Wednesday, March 23, 2016

Supreme Court Unit


The Justices:

Take a tour:

The Court, Past and Present:

Confirmation Process:
1.      Explain basics of confirmation process:
(a)    The President reviews potential candidates. Lobbyists and public interest groups are influential in this process—they focus media attention on perceived positive and negative characteristics of each potential candidate.
(b)   The President proposes a nominee.
(c)    The Senate then has the power to approve or disapprove the nominee.
(i)     Article II, Section II of the U.S. Constitution states that the president “shall nominate, and by and with the advice and consent of the Senate, shall appoint” the justices of the Supreme Court.
(d)   Confirmation Hearing:
(i)     The Senate comes to a decision of whether to approve or disapprove through a confirmation hearing. The Judiciary Committee is responsible for running the confirmation hearing and is made up of a roughly equal number of Republican and Democrat senators.
(ii)   Structure of a typical confirmation hearing:
a)      The Judiciary Committee gives an opening statement.
b)      The nominee gives an opening statement.
c)      Then there are two rounds. In round one, each member of the Judiciary Committee has 30 minutes to ask the nominee questions. In round two, each member has 20 minutes to ask the nominee questions. If the Committee wishes to question the nominee further, they may do so.
d)     The Committee then hears from several panels of witnesses both in favor of and in opposition to the nominee.
e)      Recommendation: The Committee then reports its findings back to the Senate. The Committee may report favorably, negatively, or make no recommendation as to whether the nominee should be confirmed.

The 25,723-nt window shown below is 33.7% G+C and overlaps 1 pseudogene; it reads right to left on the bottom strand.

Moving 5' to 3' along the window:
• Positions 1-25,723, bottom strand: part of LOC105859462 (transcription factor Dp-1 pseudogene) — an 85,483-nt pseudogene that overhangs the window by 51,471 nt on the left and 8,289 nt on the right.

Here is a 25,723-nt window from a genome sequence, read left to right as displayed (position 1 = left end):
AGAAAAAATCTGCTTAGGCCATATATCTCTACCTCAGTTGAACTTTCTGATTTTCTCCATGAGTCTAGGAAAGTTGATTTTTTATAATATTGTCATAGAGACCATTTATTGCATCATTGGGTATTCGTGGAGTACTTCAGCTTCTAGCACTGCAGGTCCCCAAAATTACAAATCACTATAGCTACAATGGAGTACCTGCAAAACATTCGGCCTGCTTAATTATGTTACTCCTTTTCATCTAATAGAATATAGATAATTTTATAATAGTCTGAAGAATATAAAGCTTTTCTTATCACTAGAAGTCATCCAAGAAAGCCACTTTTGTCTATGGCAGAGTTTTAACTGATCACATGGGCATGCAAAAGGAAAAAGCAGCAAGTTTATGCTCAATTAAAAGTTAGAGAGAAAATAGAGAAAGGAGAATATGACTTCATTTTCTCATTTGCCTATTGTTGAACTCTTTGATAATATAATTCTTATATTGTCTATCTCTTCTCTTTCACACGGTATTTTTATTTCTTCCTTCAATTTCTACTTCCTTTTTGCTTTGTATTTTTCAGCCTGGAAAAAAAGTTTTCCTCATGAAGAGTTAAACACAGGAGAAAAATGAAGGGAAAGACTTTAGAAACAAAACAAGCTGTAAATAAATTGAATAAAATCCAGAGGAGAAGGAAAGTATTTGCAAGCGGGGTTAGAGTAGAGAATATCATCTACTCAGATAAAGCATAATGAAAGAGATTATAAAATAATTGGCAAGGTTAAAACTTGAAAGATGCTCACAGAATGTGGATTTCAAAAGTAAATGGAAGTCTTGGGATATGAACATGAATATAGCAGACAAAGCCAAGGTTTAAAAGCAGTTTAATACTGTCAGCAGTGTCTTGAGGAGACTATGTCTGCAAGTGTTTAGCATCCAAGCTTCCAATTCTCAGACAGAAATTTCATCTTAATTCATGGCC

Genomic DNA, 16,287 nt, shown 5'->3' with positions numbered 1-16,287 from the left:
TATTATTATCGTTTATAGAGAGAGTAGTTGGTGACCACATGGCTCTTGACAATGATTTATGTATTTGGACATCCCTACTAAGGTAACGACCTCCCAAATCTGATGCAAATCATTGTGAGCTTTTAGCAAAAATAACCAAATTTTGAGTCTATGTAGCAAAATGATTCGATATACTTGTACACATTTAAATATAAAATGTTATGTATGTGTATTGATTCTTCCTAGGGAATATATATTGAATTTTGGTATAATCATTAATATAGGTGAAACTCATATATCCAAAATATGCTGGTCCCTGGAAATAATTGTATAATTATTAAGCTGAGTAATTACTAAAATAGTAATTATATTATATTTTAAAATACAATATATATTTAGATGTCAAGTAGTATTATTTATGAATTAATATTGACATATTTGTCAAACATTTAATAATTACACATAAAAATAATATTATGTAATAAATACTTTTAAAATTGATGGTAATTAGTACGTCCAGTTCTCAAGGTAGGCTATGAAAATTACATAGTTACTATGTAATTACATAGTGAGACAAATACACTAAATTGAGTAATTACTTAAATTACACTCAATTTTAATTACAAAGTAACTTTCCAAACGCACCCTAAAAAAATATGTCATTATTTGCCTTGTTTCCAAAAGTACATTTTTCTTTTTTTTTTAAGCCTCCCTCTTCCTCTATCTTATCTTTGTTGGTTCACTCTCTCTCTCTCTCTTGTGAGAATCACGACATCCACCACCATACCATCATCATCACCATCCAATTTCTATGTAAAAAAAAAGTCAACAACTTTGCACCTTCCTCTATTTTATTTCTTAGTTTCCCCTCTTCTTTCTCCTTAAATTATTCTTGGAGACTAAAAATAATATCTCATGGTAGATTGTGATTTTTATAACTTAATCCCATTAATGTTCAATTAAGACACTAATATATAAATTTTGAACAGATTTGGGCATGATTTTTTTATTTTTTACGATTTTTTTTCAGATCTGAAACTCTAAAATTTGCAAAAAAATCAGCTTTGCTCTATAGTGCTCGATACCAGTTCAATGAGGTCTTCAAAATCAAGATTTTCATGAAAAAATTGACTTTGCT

f)       Confirmation: The senators then vote to confirm. A simple majority of senators must be present and voting.     Once confirmed, the nominee is a Supreme Court justice.

1.      The West Wing episodes “The Short List” (1st season) and/or “The Supremes” (5th season):  Have students watch the episode and discuss the following:

Using the examples from The West Wing episode, identify and describe ways in which politics influences the nomination process of Supreme Court justices.

  1. What do Presidents consider when appointing justices to the Supreme Court? Ask students to work with a partner and take on the roles of president and White House special counsel. The pair should brainstorm a list of characteristics the president thinks is important when considering a potential nominee to the U.S. Supreme Court. After students share their lists with the rest of the class, project the overhead, Factors That Influence Presidential Nominations to the U.S. Supreme Court.  Ask students to compare and contrast the factors on the transparency with those discussed in class.
  • Experience — Most nominees have had substantial judicial or governmental experience, either on the state or federal level. Many have law degrees or some other form of higher education.
  • Political ideology — Presidents usually appoint judges who seem to have a similar political ideology to their own. In other words, a president with a liberal ideology will usually appoint liberals to the courts. Likewise, conservative presidents tend to appoint conservatives.
  • Party and personal loyalties — A remarkably high percentage of a resident's appointees belong to the president's political party. Although political favoritism is less common today than it was a few decades ago, presidents still appoint friends and loyal supporters to federal judgeships.
  • Ethnicity and gender — Until relatively recently, almost all federal judges were white males. Today, however, ethnicity and gender are important criteria for appointing judges. In 1967, Lyndon Johnson appointed the first African American Supreme Court justice, Thurgood Marshall. In 1981, Ronald Reagan appointed the first woman to the Supreme Court, Sandra Day O'Connor. All recent presidents have appointed African Americans, Latinos, members of other ethnic minority groups, and women to district courts and courts of appeal.

Depressive and Bipolar Disorders: Crash Course Psychology #30

Happy International Women's Day

Brain Hero

Tuesday, March 22, 2016